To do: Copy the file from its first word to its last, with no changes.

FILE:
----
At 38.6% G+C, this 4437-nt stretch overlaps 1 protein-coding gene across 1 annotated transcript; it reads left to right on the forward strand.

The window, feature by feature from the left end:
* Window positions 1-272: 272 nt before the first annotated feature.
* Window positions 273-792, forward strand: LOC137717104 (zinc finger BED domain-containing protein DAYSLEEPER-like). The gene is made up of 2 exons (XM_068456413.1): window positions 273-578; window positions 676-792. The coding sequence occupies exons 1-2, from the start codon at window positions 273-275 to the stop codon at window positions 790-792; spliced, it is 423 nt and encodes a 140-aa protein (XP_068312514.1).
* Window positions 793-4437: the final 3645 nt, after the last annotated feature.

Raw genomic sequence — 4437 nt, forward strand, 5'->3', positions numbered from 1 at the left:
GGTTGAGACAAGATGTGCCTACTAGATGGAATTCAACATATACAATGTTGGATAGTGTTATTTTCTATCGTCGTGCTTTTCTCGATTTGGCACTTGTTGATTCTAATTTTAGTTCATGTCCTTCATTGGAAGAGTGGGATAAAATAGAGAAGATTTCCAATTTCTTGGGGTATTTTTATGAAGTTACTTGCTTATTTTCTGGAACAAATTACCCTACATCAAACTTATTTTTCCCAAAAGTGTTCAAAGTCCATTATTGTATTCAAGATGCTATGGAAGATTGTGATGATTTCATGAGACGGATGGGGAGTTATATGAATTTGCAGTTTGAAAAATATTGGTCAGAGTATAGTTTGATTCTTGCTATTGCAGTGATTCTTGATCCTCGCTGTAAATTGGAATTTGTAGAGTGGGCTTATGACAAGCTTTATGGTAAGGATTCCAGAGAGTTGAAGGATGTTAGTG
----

At 38.6% G+C, this 4437-nt stretch overlaps 1 protein-coding gene across 1 annotated transcript; it reads left to right on the forward strand.

The window, feature by feature from the left end:
* Window positions 1-272: 272 nt before the first annotated feature.
* Window positions 273-792, forward strand: LOC137717104 (zinc finger BED domain-containing protein DAYSLEEPER-like). The gene is made up of 2 exons (XM_068456413.1): window positions 273-578; window positions 676-792. The coding sequence occupies exons 1-2, from the start codon at window positions 273-275 to the stop codon at window positions 790-792; spliced, it is 423 nt and encodes a 140-aa protein (XP_068312514.1).
* Window positions 793-4437: the final 3645 nt, after the last annotated feature.

Raw genomic sequence — 4437 nt, forward strand, 5'->3', positions numbered from 1 at the left:
GGTTGAGACAAGATGTGCCTACTAGATGGAATTCAACATATACAATGTTGGATAGTGTTATTTTCTATCGTCGTGCTTTTCTCGATTTGGCACTTGTTGATTCTAATTTTAGTTCATGTCCTTCATTGGAAGAGTGGGATAAAATAGAGAAGATTTCCAATTTCTTGGGGTATTTTTATGAAGTTACTTGCTTATTTTCTGGAACAAATTACCCTACATCAAACTTATTTTTCCCAAAAGTGTTCAAAGTCCATTATTGTATTCAAGATGCTATGGAAGATTGTGATGATTTCATGAGACGGATGGGGAGTTATATGAATTTGCAGTTTGAAAAATATTGGTCAGAGTATAGTTTGATTCTTGCTATTGCAGTGATTCTTGATCCTCGCTGTAAATTGGAATTTGTAGAGTGGGCTTATGACAAGCTTTATGGTAAGGATTCCAGAGAGTTGAAGGATGTTAGTG